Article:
2
$\begingroup$

I know that the presheaf of bounded functions is not a sheaf but I don't see why. I checked in wikipedia they say that this presheaf does not verify the axiom of "Glue". For me it verifies this axiom. Indeed, if U and V are open sets, and f and g are bounded functions on U and V respectively, and they agree on the intersection, then combining them in the obvious way - let h(x) = f(x) if x is in U, g(x) if x is in V, is a bounded function with the bound being max(|f|, |g|). Do you think I don't understand well what gluing means?

Thanks.

$\endgroup$
  • $\begingroup$ The functions may glue together to form an unbounded function. $\endgroup$ – Lord Shark the Unknown Oct 7 '18 at 19:34
  • 2
    $\begingroup$ The covering needs not be finite, so your $\max(\lvert f\rvert,\lvert g\rvert)$ is not really a bound. $\endgroup$ – Saucy O'Path Oct 7 '18 at 19:35
  • $\begingroup$ I don't see why? If you define $h$ (by gluing) as I did I don't see why it's unbounded? @LordSharktheUnknown $\endgroup$ – algebra1112 Oct 7 '18 at 19:36
  • 1
    $\begingroup$ Because $\max\{1,2,3,4,5,6,7,\cdots\}=\boxed{??}$. $\endgroup$ – Saucy O'Path Oct 7 '18 at 19:39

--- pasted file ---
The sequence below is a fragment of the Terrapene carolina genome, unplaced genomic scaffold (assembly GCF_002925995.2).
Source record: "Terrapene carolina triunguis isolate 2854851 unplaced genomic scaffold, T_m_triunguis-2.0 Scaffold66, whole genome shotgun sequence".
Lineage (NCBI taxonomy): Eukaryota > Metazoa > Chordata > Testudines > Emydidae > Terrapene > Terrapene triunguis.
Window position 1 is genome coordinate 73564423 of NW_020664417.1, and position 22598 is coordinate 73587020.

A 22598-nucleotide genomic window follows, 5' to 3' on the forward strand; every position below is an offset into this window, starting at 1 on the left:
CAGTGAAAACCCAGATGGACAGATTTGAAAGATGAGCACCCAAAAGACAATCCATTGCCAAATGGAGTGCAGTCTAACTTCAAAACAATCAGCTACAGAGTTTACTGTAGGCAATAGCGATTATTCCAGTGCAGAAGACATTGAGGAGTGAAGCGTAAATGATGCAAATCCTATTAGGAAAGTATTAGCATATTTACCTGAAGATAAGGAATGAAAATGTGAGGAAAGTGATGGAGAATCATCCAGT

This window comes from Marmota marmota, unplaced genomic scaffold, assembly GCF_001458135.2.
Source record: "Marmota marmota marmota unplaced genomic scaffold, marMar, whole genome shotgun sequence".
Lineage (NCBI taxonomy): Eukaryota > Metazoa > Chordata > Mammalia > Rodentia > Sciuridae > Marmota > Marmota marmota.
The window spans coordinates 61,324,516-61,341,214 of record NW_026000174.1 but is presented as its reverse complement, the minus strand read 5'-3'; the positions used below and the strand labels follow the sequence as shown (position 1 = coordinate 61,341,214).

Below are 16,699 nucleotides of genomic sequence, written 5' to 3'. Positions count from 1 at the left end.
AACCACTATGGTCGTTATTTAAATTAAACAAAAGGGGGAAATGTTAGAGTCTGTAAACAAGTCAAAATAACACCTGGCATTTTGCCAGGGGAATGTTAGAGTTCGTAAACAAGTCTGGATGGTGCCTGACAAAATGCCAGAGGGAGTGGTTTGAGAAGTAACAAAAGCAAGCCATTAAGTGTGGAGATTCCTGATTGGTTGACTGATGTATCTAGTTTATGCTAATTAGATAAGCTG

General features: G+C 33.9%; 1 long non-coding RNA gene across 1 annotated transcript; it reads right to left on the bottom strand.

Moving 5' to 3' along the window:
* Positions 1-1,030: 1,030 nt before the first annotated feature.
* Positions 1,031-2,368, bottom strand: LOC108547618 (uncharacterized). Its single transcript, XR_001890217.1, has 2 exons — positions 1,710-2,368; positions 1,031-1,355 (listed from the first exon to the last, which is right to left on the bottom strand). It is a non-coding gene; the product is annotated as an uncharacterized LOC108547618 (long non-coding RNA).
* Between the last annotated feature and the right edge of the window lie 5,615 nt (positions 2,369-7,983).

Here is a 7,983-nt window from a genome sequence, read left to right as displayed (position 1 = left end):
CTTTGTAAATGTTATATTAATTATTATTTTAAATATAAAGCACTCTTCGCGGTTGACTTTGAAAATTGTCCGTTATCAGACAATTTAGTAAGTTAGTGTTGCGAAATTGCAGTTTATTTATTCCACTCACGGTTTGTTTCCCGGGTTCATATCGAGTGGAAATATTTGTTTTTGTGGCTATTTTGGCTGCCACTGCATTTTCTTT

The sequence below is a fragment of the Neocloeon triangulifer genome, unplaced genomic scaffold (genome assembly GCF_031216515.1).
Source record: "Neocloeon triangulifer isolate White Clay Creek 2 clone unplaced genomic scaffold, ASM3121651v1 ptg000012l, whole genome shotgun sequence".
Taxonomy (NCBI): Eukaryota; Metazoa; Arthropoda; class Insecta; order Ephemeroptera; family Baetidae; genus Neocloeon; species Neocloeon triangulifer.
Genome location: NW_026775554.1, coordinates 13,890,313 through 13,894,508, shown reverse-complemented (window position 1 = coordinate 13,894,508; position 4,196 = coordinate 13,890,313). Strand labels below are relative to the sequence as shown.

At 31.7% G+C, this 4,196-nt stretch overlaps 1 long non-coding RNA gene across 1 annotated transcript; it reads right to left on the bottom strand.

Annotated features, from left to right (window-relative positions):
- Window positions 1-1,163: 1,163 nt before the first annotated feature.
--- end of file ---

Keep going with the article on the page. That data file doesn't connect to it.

• 2
    $\begingroup$ You may not be glueing two functions, you may be glueing infinitely many functions. $\endgroup$ – Lord Shark the Unknown Oct 7 '18 at 20:04
2
$\begingroup$

Let us take the $\mathcal{F}$ presheaf of bounded real functions on the real line $\mathbb{R}$. Then for each $U\subset \mathbb{R}$ open we have $$ U \mapsto \mathcal{F}(U) = \{ f\colon U \longrightarrow \mathbb{R} \mid \sup_U |f| < \infty \} $$ It is clearly a presheaf. Now let's see the sheaf requirements.

Fix $U\subset \mathbb{R}$ and an open covering $U=\cup_i U_i$.

  1. For $s,t \in \mathcal{F}(U)$, we need that $$ s|_{U_i} = t|_{U_i}, \forall i \Rightarrow s=t $$
  2. For a family $\{s_i \in \mathcal{F}(U_i)\}$ we need that $$ s_i|_{U_i\cap U_j} = s_j|_{U_i\cap U_j}, \forall i,j \Rightarrow \exists s \in \mathcal{F}(U) \mid s|_{U_i}= s_i $$

It is not hard to see that 1. holds. Now for 2. take $U_i = (i-2,i+2)$ an open interval for each $i\in \mathbb{Z}$. We have $\mathbb{R} = \cup U_i$. Define $$ s_i\colon U_i \longrightarrow \mathbb{R}, \, s_i(t) = t $$ Then $\sup_{U_i} |s_i| = \max\{|i-2|,|i+2|\}$ and $s_i \in \mathcal{F}(U_i)$. Suppose that there exists $s\in\mathcal{F}(\mathbb{R})$ such that $s|_{U_i}= s_i$. Let $N \in \mathbb{Z}$ be such that $N> \sup_{\mathbb{R}} |s|$. Then we have an absurd since $$ s(N) = s_N(N) = N > \sup_{\mathbb{R}} |s|. $$

$\endgroup$

Your Answer

By clicking “Post Your Answer”, you agree to our terms of service, privacy policy and cookie policy

Not the answer you're looking for? Browse other questions tagged or ask your own question.